The second revised lecture on Python for Software Carpentry is now on the web. As always, comments and corrections are welcome.
According to MyHeritage.com‘s facial recognition software, the three celebrities I resemble most are the director George Cukor, the actor Hugo Weaving (OK, I can live with that), and the dancer Gene Kelly. Numbers 4, 5, and 6 are Kevin Mitnick, Noam Chomsky, and Michael Caine; make of it what you will.
Coincidentally, I’m reading Bruce Sterling’s new manifesto, Shaping Things. In it, he describes a near future full of “spimes”: physical objects with electronic identities, sensors, and communications gear that will turn us all into ad hoc designers. “You won’t look for your shoes in the morning, you’ll google them.” MyHeritage’s site is just one more example of what next-generation search interfaces will look like (and yes, I do believe the rumors that Google’s working on a system that will search for tunes based on you humming or whistling a few bars…).
So, want to be rich, famous, and popular? Figure out (a) what kinds of rich search interfaces will be most useful to programmers, and (b) what kind of programming system(s) will give Jon Udell’s Aunt Tillie the abilitiy to use all this stuff. I suspect the answers will be very similar…
Adam Goucher has blogged a piece on how to set up hardware for a testing lab. Now you don’t have to reinvent these wheels…
In last year’s piece on extensible programming systems, I said that the biggest obstacle higher-level programming tools face is the lack of decent debuggers for them. Anyone who has wrestled with a broken thousand-line Makefile, or a complex Apache or Tomcat configuration, knows the problem: you write at this level, but when it doesn’t behave the way you want it to, you have to reason backward from that level to figure out what to change.
This posting in ScottGu’s blog pulls together a few visual debugging aids developed for .NET. Taken together, they show how much more we could be doing to make developers (who spend more time debugging than writing new code) more productive. What we really need, however, is languages and platforms designed with extensible debugging in mind. Ryder et al’s paper The Impact of Software Engineering Research on Modern Programming Language Design (ACM Trans. on Software Engineering and Methodology, Oct 2005) shows that language designers will pay attention to developers’ needs, provided those needs are organized, categorized, given some theoretical underpinnings, and clearly explained. Andreas Zeller’s book Why Programs Fail is a start; here’s hoping others will pick up the torch.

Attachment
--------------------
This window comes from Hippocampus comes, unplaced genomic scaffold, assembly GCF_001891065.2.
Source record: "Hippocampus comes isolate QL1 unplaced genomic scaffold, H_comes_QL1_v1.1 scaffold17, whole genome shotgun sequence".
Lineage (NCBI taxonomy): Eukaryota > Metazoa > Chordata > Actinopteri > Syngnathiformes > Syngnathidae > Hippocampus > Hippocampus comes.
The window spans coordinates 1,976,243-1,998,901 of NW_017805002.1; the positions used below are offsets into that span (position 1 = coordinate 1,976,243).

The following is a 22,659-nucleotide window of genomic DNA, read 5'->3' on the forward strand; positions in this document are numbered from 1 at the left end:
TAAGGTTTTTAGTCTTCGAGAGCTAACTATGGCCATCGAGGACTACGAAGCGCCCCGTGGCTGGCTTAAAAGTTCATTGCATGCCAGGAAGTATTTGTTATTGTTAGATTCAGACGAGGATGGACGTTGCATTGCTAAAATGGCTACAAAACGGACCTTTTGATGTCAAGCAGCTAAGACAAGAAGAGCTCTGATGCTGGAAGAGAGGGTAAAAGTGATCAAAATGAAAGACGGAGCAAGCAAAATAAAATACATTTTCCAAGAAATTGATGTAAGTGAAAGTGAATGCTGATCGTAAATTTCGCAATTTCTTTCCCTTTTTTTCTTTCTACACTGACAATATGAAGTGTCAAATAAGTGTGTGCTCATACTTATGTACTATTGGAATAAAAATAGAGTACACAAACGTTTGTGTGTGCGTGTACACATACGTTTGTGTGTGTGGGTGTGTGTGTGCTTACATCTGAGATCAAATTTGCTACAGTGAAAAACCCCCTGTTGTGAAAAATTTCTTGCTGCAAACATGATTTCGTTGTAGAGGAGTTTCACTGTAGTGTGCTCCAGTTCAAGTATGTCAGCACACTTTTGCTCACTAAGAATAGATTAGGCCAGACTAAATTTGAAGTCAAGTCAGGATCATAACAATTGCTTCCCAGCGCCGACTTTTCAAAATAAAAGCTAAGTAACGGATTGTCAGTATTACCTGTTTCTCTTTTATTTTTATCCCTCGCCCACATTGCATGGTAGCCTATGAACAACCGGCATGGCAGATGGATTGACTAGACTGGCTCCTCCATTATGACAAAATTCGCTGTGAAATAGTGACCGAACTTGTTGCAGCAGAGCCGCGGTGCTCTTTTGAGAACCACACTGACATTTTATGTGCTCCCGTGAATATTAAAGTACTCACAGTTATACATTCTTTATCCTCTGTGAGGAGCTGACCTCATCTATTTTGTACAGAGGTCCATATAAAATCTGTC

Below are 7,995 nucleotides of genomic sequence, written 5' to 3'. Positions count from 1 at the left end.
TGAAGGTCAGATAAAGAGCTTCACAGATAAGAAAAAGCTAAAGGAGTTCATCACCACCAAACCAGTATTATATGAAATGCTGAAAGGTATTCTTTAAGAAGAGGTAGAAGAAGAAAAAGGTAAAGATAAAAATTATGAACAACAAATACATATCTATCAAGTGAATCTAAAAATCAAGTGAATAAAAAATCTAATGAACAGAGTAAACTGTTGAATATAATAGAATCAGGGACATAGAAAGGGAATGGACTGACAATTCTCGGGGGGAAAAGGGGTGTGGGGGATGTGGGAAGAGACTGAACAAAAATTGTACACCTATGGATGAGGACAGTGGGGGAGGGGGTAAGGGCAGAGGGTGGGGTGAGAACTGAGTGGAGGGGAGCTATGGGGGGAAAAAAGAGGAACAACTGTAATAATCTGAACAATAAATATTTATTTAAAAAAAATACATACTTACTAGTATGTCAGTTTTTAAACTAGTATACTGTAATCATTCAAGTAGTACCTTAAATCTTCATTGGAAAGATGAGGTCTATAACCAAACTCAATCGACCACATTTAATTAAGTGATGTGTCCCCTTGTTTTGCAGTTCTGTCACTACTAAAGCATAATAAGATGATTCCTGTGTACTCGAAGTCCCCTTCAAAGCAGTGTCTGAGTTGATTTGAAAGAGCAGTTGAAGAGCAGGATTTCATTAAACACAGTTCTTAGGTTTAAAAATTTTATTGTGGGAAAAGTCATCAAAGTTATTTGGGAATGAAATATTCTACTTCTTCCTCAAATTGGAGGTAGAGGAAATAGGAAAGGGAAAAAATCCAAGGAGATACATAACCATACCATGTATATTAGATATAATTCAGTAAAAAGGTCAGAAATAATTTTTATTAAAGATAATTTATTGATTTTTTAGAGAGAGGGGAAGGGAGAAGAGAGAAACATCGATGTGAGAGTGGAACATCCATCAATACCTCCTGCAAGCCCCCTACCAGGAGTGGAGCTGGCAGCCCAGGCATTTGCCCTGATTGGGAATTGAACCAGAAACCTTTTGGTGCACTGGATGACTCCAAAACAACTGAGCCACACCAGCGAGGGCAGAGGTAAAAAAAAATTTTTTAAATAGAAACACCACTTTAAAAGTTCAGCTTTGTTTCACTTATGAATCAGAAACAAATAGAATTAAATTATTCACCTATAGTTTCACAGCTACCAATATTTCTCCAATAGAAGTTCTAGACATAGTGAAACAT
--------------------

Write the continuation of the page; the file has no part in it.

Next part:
Enter the eBay Challenge today! Win stuff! Become rich, famous, and popular (well, one out of three)! Watch from the front row as post-modern programming turns into the web version of the Gong Show!
A new version of DrProject went live on Pyre this afternoon. If nothing serious shows up in the next 24 hours, we’ll cut the main installation over. It’s leaner, cleaner, tastes better, and has fewer calories—I’m very excited, and very pleased with how quickly Chris, Jason, Sean, and our ever-helpful team of volunteers have pulled it together. If the next two weeks go as well as this one has, we’ll have a 1.0 release in February, and will open up the repository for general contributions then.
The revised lecture on Make is now up for comments and feedback. Still no diagrams, I’m afraid…
Via Mike Gunderloy, filed under “surreal but true”: a web-based system that will call your cell phone when your laundry is done.